Oceana Seeks Protections for Sharks and Swordfish at ICCAT Meeting in Turkey
International Demand and Illegal Fishing Threaten Existence of Oceans Top Predators
Press Release Date: November 11, 2011
Location: Istanbul, Turkey
Oceana, the largest international advocacy group working solely to protect the world’s oceans, is seeking protections for sharks and swordfish at the 22nd Regular Meeting of the International Commission for the Conservation of Atlantic Tunas (ICCAT), which begins today in Istanbul, Turkey. Without immediate action, Oceana believes that international demand and illegal fishing threaten the existence of these top ocean predators.
Oceana is calling on ICCAT, which is composed of 48 fishing countries of the Atlantic Ocean, to adopt the following actions to protect sharks: 1) prohibit the retention of endangered or particularly vulnerable species, including porbeagle and silky sharks; 2) establish science-based precautionary catch limits for blue and shortfin mako sharks; 3) require reporting of catch data as a prerequisite for landing a particular shark species; and 4) improve the current ICCAT finning measure by requiring that sharks be landed with their fins wholly or partially attached in a natural manner.
“It’s time for meaningful ICCAT action to protect sharks,” said Elizabeth Griffin Wilson, senior manager of marine wildlife at Oceana. “Most shark species in the Atlantic are highly vulnerable because of their exceptionally low reproductive rates, yet lack any form of international protection. As key species are targeted for their valuable fins, we risk emptying the oceans of a vital top predator and greatly changing the oceans as we know them today.”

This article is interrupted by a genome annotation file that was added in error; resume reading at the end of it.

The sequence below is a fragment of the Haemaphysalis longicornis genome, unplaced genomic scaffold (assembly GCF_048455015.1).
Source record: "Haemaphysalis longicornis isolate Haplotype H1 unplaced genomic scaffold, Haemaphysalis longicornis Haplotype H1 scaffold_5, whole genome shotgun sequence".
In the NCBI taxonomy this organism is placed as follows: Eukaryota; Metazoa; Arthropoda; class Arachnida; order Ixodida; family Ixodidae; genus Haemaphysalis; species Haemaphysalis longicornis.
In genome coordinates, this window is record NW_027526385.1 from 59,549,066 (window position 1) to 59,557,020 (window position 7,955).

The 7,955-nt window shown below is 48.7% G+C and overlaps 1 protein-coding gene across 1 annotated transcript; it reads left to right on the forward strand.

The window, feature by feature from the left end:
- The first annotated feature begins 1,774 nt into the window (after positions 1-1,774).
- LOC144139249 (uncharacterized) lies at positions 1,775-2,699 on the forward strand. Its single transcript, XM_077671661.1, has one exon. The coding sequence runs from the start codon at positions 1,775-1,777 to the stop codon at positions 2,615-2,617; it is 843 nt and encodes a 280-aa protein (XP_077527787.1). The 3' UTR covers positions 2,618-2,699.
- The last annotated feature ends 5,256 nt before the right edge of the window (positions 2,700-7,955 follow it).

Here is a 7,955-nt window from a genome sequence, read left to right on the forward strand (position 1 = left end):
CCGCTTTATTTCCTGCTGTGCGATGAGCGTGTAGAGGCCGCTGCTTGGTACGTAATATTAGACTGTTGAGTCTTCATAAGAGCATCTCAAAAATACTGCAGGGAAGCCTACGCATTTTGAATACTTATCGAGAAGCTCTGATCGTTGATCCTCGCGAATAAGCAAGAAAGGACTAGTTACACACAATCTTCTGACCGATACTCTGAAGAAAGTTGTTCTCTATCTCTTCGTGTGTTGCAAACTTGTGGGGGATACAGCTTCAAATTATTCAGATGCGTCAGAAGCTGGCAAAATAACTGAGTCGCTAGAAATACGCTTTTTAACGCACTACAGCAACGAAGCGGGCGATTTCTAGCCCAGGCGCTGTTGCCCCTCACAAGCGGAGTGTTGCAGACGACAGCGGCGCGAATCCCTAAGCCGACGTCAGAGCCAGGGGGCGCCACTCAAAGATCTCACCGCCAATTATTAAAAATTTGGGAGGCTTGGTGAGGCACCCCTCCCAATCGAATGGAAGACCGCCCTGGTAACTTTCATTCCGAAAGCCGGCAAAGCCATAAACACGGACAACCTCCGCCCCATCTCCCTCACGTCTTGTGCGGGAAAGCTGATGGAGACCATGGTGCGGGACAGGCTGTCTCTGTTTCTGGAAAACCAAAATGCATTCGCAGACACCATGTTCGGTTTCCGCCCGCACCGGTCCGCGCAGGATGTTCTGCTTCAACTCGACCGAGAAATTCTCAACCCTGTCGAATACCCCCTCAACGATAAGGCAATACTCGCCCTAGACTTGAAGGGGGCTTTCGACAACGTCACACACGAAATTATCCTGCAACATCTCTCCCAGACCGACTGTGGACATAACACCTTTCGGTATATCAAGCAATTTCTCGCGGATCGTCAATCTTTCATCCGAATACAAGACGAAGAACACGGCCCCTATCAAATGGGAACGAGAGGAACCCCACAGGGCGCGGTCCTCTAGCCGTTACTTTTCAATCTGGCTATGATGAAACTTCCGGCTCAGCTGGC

Oceana is also calling on ICCAT to address overfishing of swordfish in the Mediterranean Sea. This stock remains completely unmanaged despite ICCAT’s knowledge that overfishing has occurred for years and between 50 to 70 percent of the catches are of juvenile fish that have never reached reproductive age. Oceana believes that in order to preserve this species, a comprehensive management plan is needed that is science-based and includes catch limits, restricts access to surface longliners, requires a minimum landing size and contains enforcement provisions.
“Chronic illegal fishing and lack of management in the Mediterranean is transforming the basin into an empty sea,” said Maria Jose Cornax, fisheries campaign manager for Oceana Europe. “Without immediate action, Mediterranean swordfish and other important ICCAT species will soon face the same situation that continues to plague bluefin tuna.”
Bycatch is also a large problem in ICCAT fisheries. Each year, numerous vulnerable species, including sea turtles, marine mammals and sea birds, are caught as bycatch in these fisheries. Oceana is also calling on ICCAT to establish a system that requires these catches to be reported, assesses the impact of the fisheries on these species and creates mitigation measures to reduce their capture.
Late-last week, United States Senators Kerry, Leahy, Bingaman, Lieberman, Boxer, Snowe, Wyden, Reed, Lautenberg, Cardin, Whitehouse, Merkley and Begich, showed their support for U.S. action to protect sharks at ICCAT by sending a letter to Dr. Jane Lubchenco, Administrator of the National Oceanic and Atmospheric Administration.
For more information about ICCAT, sharks and swordfish, and for downloadable images, please visit www.Oceana.org/ICCAT.